No one informed us - family bereavement
Should we ban them? - politicians on TV
Hard to develop relationship - family far away
New research presented at Gransnet’s ‘Granstock’ event for marketers has busted key myths about older consumers, and shown how harmful it can be to your brand if you ignore or patronise this high-spending demographic.
For all the insights and stats, click here to download the full Granstock presentation.
The research - by Gransnet and Ogilvy for Granstock, and Kantar for the What Women Want project looking at trends in women’s advertising - pulls together new insights, demographic data and information from the marketing industry to build an argument for greater focus on consumers aged 50 and over.
The research busts a few persistent myths:
The myth: ‘The over-50s are a niche audience’
The reality: One-third of the UK population is over 50
The myth: ‘Millennials are the only audience that matters’
The reality: Over-55s account for 80% of the UK’s wealth and control 70% of disposable income.
People aged over 65 spend £6.7bn on clothes every year, versus £6.1bn spent by 16-24-year-olds. Over-50s account for 47% of expenditure in the UK.
The myth: ‘Baby Boomers are too financially prudent to be a good audience for marketers’
The reality: Last year, the over-60s spent £37bn on the hotel and travel sector. Over-50s spend 71% more per shop than any other age group. The average age of a new car buyer in the UK is 56.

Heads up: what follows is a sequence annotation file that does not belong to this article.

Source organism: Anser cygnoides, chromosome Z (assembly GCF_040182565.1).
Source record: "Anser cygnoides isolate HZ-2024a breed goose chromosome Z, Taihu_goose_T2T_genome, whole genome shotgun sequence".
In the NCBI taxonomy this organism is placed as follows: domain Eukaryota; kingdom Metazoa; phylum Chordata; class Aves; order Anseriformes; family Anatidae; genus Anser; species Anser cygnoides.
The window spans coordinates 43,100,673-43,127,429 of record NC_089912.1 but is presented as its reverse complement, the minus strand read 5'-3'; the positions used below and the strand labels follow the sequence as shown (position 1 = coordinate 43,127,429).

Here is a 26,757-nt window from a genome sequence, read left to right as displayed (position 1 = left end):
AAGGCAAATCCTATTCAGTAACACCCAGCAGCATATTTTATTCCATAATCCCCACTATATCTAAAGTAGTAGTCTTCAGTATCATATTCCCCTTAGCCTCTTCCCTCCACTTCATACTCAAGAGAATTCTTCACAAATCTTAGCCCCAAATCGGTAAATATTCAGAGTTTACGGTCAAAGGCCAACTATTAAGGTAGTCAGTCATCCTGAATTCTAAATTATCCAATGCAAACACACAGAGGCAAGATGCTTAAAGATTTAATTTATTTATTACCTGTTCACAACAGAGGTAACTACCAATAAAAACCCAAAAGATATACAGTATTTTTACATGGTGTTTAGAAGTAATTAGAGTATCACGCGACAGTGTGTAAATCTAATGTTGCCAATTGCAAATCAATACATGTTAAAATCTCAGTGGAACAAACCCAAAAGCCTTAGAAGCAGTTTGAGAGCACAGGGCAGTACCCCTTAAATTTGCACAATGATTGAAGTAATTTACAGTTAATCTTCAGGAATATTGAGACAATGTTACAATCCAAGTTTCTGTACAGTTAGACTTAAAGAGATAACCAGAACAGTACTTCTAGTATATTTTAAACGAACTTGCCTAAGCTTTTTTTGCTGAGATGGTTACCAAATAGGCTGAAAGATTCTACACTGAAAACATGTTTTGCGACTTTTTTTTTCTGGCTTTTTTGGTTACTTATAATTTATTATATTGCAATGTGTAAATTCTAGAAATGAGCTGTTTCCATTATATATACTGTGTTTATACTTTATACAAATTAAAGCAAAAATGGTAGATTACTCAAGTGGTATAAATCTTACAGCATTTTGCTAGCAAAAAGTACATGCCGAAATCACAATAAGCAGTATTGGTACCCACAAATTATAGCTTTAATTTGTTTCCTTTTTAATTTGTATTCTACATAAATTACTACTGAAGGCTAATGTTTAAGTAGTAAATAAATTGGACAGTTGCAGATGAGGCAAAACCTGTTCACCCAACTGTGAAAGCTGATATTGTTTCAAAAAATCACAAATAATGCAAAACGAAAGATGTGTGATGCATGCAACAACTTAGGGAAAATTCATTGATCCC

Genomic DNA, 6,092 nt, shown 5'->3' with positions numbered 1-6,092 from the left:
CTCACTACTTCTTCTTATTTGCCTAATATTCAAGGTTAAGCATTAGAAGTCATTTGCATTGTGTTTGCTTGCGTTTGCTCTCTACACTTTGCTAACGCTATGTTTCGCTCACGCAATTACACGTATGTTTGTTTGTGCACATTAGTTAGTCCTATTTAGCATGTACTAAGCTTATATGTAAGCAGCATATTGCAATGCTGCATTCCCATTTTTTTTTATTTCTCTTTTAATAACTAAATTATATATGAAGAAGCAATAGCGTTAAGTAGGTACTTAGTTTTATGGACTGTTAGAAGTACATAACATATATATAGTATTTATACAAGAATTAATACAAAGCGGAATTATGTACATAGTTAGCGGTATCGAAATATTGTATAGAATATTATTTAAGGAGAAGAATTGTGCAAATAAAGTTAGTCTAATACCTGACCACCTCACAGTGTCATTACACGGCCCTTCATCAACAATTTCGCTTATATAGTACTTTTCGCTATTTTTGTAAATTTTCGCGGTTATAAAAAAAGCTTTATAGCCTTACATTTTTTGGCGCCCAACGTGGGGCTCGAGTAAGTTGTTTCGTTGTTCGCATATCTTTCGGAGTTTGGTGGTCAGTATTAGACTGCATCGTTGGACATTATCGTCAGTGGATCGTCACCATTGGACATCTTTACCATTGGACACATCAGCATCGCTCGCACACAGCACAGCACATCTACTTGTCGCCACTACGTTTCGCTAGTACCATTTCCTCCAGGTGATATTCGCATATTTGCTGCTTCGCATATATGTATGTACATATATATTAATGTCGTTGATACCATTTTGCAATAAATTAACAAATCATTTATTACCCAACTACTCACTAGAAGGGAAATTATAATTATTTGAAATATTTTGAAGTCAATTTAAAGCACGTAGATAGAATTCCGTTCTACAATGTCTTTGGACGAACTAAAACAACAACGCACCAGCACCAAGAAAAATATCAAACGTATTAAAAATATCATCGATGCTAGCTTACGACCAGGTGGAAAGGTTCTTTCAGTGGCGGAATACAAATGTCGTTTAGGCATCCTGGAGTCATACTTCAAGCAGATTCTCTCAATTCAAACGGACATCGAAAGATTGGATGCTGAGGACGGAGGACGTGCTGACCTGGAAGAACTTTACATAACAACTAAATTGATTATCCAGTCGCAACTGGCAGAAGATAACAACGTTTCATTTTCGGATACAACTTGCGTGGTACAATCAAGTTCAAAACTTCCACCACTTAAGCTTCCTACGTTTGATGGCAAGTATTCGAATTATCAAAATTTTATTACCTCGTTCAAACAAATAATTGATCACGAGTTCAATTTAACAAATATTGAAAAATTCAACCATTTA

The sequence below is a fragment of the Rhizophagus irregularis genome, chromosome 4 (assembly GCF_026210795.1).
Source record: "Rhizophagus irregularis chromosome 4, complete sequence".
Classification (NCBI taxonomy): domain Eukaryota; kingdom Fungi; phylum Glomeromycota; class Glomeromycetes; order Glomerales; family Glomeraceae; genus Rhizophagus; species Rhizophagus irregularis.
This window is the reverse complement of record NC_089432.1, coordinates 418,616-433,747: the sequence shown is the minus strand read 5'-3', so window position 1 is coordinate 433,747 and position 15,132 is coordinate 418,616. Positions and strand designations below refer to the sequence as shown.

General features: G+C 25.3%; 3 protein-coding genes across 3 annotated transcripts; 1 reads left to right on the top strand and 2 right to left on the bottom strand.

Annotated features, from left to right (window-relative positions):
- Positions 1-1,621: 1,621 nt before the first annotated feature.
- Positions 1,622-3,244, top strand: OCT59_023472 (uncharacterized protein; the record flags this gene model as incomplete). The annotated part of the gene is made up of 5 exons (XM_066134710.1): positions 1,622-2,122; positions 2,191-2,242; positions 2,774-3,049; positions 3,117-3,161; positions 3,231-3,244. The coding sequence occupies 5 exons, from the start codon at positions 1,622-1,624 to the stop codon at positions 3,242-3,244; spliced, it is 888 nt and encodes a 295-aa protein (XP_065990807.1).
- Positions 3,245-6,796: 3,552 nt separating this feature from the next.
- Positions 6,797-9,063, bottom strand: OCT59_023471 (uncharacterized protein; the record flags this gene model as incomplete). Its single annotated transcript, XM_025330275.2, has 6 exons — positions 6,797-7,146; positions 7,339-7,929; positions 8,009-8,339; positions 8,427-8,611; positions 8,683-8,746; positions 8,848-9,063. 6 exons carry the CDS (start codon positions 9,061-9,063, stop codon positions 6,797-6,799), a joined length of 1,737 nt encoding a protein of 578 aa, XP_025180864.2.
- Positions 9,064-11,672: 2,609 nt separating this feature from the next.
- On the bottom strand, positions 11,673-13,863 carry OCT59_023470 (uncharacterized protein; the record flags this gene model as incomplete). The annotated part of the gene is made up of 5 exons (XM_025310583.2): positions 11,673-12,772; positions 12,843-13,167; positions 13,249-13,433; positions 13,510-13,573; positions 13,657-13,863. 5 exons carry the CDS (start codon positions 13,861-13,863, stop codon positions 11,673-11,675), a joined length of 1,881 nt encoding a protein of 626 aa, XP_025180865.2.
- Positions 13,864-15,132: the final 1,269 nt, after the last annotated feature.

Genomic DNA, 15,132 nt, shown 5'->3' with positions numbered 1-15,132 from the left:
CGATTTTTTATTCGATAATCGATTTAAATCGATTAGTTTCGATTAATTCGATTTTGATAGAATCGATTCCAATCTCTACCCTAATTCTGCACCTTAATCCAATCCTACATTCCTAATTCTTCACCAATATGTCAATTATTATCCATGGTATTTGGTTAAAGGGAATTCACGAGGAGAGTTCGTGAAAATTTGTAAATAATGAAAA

The myth: ‘The over-50s are reluctant to use new tech and have an ‘old’ mindset’
The reality: Those turning 60 in 2019 were 18 years old when the Sex Pistols released ‘God Save the Queen’ in 1977. 79% of Gransnet users say they feel patronised by advertisers.
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The research shows how adland’s assumptions may be skewed by its own distorted demographics; just 5.7% of those employed in advertising are aged over 50.
Gransnet editor Cari Rosen said: ‘When Gransnet users check the news headlines on their phones after a long day at work, they’re baffled to be presented with an array of advertisements for care homes, comfortable shoes and walk-in baths - all of which are perfectly fine products in themselves, but hardly speak to the richness and diversity of life after 50. This research shows they’re not alone in thinking marketing executives are missing several tricks - and opportunities to sell clients’ products.’
A survey of 1,028 Gransnet and Mumsnet users living in the UK and over the age of 50, between August 22nd and September 24th 2018. The data is not weighted.